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Roosterfish
Measured comparison illustration of the size of a Roosterfish to a typical person

The Roosterfish (Nematistius pectoralis) belong to the fish family Mematistiidae inhabiting the East Pacific oceans, starting from Baja in California to Peru. The fish is a popular saltwater game fish because of its deep hard fight. They are identified by the arrangement of their ears and a swim bladder used to amplify sound and body covered in bluish-gray color.

It gets its name from its seven elongated dorsal fin spines. The base of their pectoral fin has a dark spot. Roosterfish love near-shore areas, reefs, and sandy in-shore waters and can be hunted using fly-fishing, live baits, and even spinners.

Roosterfish have a total length between 48”-63” (122-160 cm), body height of 13”-16.5” (33-41.9 cm), and an overall weight in the range of 25-80 lb (11-36 kg). The typical lifespan of the Roosterfish is 20-35 years.

Pair of elevation illustrations of the Roosterfish seen from the side and front
The Roosterfish (Nematistius pectoralis) belong to the fish family Mematistiidae inhabiting the East Pacific oceans, starting from Baja in California to Peru. The fish is a popular saltwater game fish because of its deep hard fight. They are identified by their ear arrangements and swim bladder.

Roosterfish have a total length between 48”-63” (122-160 cm), body height of 13”-16.5” (33-41.9 cm), and an overall weight in the range of 25-80 lb (11-36 kg). The typical lifespan of the Roosterfish is 20-35 years.

Pair of elevation illustrations of the Roosterfish seen from the side and front
Roosterfish
Height:
13”-16.5” | 33-41.9 cm
Width:
Length:
48”-63” | 122-160 cm
Depth:
Weight:
25-80 lb | 11-36 kg
Area:
Scientific Name
Nematistius pectoralis
Lifespan
20-35 years

Drawings include:

Roosterfish side elevation, front

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Atlantic Tarpon
Dimensioned comparison drawing of the Atlantic Tarpon compared to an average person

The Atlantic Tarpon (Megalops atlanticus) can be found in the Atlantic ocean and Indo-Pacific seas and also often in freshwater environments. They belong to the family Megalopidae and love warm shallow darker waters having sandy and muddy bottoms.

They sport large eyes, shiny silvery scales, and blue to green backs plus an elongated dorsal fin ray and anal fin ray. The Tarpon exhibit three distinctive levels of development that take place in varying habitats. It is a popular game fish because of its high-flying antics, elusive nature, size, and fighting spirit. Besides, the tarpon also has a swim bladder that it also uses as a respiratory organ.

Atlantic Tarpons have a total length between 5’-8’ (152-244 cm), body height of 12”-19” (30.5-48 cm), and an overall weight in the range of 60-280 lb (27-127 kg). The typical lifespan of the Atlantic Tarpon is 30-55 years.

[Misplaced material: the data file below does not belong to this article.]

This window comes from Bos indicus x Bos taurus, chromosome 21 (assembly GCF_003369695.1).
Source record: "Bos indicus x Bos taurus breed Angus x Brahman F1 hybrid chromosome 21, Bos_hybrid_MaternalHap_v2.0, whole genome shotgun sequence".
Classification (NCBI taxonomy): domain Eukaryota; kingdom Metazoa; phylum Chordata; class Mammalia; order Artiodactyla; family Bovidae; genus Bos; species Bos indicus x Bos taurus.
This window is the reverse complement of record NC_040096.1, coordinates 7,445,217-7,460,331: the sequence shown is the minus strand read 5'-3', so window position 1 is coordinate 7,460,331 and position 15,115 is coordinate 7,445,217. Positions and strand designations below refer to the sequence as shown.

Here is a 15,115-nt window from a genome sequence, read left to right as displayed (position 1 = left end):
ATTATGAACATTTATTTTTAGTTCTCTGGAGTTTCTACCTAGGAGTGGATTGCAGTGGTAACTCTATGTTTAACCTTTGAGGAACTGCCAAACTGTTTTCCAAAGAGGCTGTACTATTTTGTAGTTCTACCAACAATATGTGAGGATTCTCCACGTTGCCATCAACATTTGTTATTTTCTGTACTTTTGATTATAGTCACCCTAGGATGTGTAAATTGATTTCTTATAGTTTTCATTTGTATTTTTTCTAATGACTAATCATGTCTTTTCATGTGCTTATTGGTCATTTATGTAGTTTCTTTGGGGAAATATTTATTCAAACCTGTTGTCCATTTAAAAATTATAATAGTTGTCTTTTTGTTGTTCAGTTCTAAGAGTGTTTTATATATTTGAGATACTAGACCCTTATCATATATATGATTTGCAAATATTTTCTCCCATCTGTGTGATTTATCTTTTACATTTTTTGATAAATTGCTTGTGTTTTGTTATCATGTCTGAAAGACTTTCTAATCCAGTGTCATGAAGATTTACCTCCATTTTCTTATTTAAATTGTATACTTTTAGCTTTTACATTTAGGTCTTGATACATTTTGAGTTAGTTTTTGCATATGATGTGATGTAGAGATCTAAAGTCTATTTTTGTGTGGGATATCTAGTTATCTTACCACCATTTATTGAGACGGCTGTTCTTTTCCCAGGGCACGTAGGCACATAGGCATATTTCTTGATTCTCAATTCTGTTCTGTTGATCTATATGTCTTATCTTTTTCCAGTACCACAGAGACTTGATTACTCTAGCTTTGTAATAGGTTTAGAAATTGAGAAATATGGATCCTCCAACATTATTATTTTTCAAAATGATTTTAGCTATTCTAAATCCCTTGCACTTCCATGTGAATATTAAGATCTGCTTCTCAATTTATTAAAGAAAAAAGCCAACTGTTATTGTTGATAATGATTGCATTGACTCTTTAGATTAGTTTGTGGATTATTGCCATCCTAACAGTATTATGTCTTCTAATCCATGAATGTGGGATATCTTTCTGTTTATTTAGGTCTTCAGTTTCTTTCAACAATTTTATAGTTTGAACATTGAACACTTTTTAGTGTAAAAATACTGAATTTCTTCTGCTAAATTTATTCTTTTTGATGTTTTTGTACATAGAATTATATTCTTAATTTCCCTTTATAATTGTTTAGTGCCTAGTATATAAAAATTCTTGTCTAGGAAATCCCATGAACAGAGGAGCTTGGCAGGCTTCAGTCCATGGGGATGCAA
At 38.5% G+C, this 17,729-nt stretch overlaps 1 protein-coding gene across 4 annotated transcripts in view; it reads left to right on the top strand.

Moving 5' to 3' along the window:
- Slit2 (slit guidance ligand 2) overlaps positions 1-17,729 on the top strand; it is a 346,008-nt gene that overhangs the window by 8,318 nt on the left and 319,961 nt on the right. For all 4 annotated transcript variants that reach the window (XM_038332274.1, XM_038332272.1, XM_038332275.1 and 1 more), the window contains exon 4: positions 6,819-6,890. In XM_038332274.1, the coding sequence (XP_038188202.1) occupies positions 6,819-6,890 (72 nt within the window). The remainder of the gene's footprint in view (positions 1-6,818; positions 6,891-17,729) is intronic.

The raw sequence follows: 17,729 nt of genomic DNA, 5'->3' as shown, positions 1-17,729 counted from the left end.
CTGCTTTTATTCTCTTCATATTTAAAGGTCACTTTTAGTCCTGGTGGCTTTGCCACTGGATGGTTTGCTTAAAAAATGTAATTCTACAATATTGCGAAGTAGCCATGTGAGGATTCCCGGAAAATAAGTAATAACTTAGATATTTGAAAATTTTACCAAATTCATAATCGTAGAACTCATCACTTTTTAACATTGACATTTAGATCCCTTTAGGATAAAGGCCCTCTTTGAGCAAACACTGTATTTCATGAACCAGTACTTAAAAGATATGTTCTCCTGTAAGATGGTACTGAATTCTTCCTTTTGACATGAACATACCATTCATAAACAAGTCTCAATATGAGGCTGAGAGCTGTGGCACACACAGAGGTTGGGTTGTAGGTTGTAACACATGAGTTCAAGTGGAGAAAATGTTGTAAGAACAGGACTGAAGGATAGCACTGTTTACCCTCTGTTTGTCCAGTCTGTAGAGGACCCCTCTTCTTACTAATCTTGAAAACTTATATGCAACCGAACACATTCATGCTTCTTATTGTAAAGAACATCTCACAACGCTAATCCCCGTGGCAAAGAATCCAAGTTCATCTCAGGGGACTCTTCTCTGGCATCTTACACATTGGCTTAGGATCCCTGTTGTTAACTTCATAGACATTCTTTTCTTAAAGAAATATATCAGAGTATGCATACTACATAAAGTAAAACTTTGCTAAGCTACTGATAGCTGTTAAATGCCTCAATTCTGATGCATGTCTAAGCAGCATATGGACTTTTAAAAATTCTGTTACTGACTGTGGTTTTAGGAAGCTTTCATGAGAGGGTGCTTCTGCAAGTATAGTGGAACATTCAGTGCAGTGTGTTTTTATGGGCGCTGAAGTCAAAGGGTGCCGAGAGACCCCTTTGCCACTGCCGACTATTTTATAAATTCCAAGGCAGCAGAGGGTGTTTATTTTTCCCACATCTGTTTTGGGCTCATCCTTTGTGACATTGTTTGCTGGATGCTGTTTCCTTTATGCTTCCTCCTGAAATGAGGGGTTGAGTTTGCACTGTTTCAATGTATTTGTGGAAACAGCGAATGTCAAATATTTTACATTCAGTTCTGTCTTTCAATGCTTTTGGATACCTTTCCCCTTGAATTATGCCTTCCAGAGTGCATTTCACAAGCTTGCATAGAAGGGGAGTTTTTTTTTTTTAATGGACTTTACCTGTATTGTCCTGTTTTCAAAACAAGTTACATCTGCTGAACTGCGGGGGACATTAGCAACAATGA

Pair of elevation illustrations of the Atlantic Tarpon seen from the side and front
The Atlantic Tarpon (Megalops atlanticus) can be found in the Atlantic ocean and Indo-Pacific seas and also often in freshwater environments. They belong to the family Megalopidae and sport large eyes, shiny silvery scales, and blue to green backs plus an elongated dorsal and anal fin rays.

Atlantic Tarpons have a total length between 5’-8’ (152-244 cm), body height of 12”-19” (30.5-48 cm), and an overall weight in the range of 60-280 lb (27-127 kg). The typical lifespan of the Atlantic Tarpon is 30-55 years.

Pair of elevation illustrations of the Atlantic Tarpon seen from the side and front
Atlantic Tarpon
Height:
12”-19” | 30.5-48 cm
Width:
Length:
5’-8’ | 152-244 cm
Depth:
Weight:
60-280 lb | 27-127 kg
Area:
Scientific Name
Megalops atlanticus
Lifespan
30-55 years

Drawings include:

Atlantic Tarpon side elevation, front

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Wahoo
Scale illustration of an average Wahoo with dimensions length compared to a human

The Wahoo (Acanthocybium solandri) is found in tropical and subtropical open oceans. They belong to the family Scombridae and highly valued by sport fishermen and commercial fishermen. They are large and aggressive predators that would show different color patterns to confuse prey.

The Wahoo is a solitary fish but could also be found in small schools or only congregated to breed. They are known to be broadcast spawners, fast swimmers, and attracted to floating debris. They are identified by their elongated jaws, slender bodies covered in less visible scales, silver bellies, and top in blue coloring. Their body color fades during death.

Wahoos have a total length between 40”-72” (102-183 cm), body height of 6.5”-12” (16.5-30.5 cm), and an overall weight in the range of 15-40 lb (7-18 kg). The typical lifespan of the Wahoo is 5-9 years.

Pair of elevation illustrations of the Wahoo seen from the side and front
The Wahoo (Acanthocybium solandri) is found in tropical and subtropical open oceans. They belong to the family Scombridae and highly valued by sport fishermen and commercial fishermen. They are large and aggressive predators that would show different color patterns to confuse prey.

Wahoos have a total length between 40”-72” (102-183 cm), body height of 6.5”-12” (16.5-30.5 cm), and an overall weight in the range of 15-40 lb (7-18 kg). The typical lifespan of the Wahoo is 5-9 years.

Pair of elevation illustrations of the Wahoo seen from the side and front
Wahoo
Height:
6.5”-12” | 16.5-30.5 cm
Width:
Length:
40”-72” | 102-183 cm
Depth:
Weight:
15-40 lb | 7-18 kg
Area:
Scientific Name
Acanthocybium solandri
Lifespan
5-9 years

Drawings include:

Wahoo side elevation, front

Details & Downloads